Department Chair

M. Scott Goodman, Ph.D., Associate Professor of Chemistry

Date of Award

8-2013

Access Control

Campus-Only Access

Degree Name

Forensic Science, M.S.

Department

Chemistry Department

Advisor

Subodh Kumar, Ph.D

Department Home page

http://chemistry.buffalostate.edu/forensic-science-ms-3

First Reader

Subodh Kumar, Ph.D

Second Reader

M. Scott Goodman, Ph.D

Third Reader

Jinseok Heo, Ph.D

Abstract

Polycyclic aromatic hydrocarbons (PAHs) and their sulfur-heterocyclic analogs (thia-PAHs) are commonly occurring persistent environmental contaminants formed by incomplete combustion of organic matter. A number of thia-PAHs have shown significant mutagenic and carcinogenic activities. As noted with PAHs, these chemical contaminants also require metabolic activation in order to exhibit their mutagenic and carcinogenic effects. In the present study, a comparative metabolism of highly mutagenic phenanthro[3,4-b]thiophene (P[3,4-b]T) and its weakly mutagenic carbon analogue, benzo[c]phenanthrene (B[c]P), were investigated. Metabolism studies were conducted using liver microsomes from induced rats, un-induced rats, as well as lung microsomes from smokers and non-smokers. While all of the microsomes metabolized B[c]P to ring oxidation products (predominantly K-region B[c]P 5,6-diol), P[3,4-b]T is metabolized to both ring oxidation products (predominantly benzo-ring P[3,4-b]T 8,9-diol) and S-oxidation products (predominantly P[3,4-b]T sulfone).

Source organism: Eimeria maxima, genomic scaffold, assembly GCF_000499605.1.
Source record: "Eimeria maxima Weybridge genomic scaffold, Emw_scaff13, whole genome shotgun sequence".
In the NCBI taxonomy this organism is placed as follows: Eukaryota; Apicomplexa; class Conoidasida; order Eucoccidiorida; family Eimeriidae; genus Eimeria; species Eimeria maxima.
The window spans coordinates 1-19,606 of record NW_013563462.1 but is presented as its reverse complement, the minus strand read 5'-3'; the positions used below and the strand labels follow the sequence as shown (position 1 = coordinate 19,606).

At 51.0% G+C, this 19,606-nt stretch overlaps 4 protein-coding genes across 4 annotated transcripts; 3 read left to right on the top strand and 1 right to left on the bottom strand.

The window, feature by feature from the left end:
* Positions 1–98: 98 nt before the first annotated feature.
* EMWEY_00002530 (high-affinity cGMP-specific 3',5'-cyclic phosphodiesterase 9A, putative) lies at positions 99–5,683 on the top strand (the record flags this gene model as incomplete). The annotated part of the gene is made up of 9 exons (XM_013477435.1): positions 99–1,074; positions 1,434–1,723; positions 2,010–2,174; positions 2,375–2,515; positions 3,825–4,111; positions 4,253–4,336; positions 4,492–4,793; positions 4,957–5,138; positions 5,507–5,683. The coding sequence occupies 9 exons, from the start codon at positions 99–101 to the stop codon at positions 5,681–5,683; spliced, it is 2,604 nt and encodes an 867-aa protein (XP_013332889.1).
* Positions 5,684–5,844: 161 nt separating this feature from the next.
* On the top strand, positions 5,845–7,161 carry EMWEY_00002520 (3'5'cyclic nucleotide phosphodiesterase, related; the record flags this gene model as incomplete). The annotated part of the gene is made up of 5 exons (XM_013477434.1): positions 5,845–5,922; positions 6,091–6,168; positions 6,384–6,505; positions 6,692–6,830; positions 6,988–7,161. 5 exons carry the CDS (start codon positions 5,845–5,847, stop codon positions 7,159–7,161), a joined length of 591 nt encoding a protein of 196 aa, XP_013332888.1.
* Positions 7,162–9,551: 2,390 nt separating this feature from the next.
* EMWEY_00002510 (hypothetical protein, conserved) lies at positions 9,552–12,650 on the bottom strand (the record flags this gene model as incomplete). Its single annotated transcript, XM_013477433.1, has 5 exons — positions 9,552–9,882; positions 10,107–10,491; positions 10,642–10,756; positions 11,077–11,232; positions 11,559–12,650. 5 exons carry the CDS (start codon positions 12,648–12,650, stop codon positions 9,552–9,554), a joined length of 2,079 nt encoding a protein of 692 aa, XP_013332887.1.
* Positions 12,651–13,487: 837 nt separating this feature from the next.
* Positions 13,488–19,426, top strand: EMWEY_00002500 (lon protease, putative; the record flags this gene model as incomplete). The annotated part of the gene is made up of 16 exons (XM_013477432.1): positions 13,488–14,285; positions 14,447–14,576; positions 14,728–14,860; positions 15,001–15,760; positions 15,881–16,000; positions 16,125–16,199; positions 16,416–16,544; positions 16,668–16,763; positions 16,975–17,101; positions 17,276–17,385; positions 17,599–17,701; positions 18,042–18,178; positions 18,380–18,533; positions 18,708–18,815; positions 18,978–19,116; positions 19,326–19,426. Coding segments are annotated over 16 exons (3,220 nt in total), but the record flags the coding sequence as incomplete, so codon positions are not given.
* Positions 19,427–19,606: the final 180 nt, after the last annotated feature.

P[3,4-b]T is a more potent mutagen than its homocyclic analog B[c]P. Previous studies have shown that, like many carcinogenic PAHs, B[c]P is metabolically activated to B[c]P 3,4-diol to produce mutagenic and carcinogenic effects. However, our recent studies with P[3,4-b]T, have shown that, in contrast to P[3,4-b]T 8,9-diol, a corresponding sulfur analog of B[c]P 3,4-diol, sulfone exhibited significantly higher mutagenic activity compared to P[3,4-b]T. This earlier finding along with our present study, lends support to our hypothesis that unlike B[c]P, P[3,4-b]T exhibits its mutagenic and possibly carcinogenic activity predominantly via sulfoxidation pathway.

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